Dementia with Lewy bodies (DLB) is a clinical syndrome characterized by mid-to-late life dementia associated with visual hallucinations, parkinsonism and a fluctuating clinical course (McKeith et al, 2004). In this discussion, the term Lewy body disease (LBD) is used to refer to the pathological process associated with neuronal cytoplasmic inclusions first described by Lewy (Dickson, 2002a). As is true for all clinical neurological syndromes, the pathological substrate of DLB is not exclusively a single disease process. For example, parkinsonism, which is the clinical syndrome characterized by bradykinesia, rigidity and resting tremor, has a number of distinct pathological substrates, including LBD, multiple system atrophy (MSA) and progressive supranuclear palsy (PSP) (Dickson, 2002b). These disorders share progressive neuronal loss and gliosis in the dopaminergic neurons of the pars compacta of the substantia nigra, which leads to the striatal dopaminergic deficiencies that cause the extrapyramidal parkinsonian syndrome (Fig. 11.1c). Given that one of the cardinal clinical features of DLB is parkinsonism, it can be predicted that the pathological substrate for this aspect of DLB might be heterogeneous. Indeed, autopsy studies of prospectively diagnosed patients with DLB occasionally have identified neurofibrillary tangle pathology, consistent with PSP, in the substantia nigra rather than Lewy bodies (McKeith et al, 2000).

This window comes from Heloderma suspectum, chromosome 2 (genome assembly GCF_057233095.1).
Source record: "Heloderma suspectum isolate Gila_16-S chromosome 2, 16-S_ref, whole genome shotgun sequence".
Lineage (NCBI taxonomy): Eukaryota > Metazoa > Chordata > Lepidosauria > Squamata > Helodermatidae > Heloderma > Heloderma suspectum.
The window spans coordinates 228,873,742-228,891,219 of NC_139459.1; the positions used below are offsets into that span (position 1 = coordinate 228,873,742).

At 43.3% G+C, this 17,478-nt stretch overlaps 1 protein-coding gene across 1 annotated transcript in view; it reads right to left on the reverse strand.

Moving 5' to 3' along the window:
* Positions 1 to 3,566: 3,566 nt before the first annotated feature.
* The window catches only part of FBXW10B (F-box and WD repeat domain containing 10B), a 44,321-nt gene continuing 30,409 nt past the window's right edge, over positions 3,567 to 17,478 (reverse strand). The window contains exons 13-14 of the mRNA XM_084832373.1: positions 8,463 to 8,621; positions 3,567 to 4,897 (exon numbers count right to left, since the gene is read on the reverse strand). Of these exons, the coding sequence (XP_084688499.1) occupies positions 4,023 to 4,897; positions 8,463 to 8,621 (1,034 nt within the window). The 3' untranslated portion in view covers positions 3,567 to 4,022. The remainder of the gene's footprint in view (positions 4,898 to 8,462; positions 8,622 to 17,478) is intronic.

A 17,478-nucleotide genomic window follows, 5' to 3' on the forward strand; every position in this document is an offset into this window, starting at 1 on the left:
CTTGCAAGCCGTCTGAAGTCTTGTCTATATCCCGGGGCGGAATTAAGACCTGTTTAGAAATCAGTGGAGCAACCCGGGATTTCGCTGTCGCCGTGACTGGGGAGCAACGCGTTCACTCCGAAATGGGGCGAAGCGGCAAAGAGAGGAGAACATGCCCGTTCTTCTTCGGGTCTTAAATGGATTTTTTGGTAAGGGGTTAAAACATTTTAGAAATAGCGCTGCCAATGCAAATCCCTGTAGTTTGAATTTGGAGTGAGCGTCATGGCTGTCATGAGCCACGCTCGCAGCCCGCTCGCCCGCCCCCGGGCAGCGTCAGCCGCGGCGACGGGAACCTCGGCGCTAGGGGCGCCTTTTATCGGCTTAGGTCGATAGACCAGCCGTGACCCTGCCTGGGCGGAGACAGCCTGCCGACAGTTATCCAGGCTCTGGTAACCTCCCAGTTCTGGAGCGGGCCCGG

|Original language||English (US)|
|Title of host publication||Dementia with Lewy Bodies|
|Subtitle of host publication||and Parkinson's Disease Dementia|
|Number of pages||18|
|ISBN (Print)||1841843954, 9781841843957|
|State||Published - Jan 1 2005|
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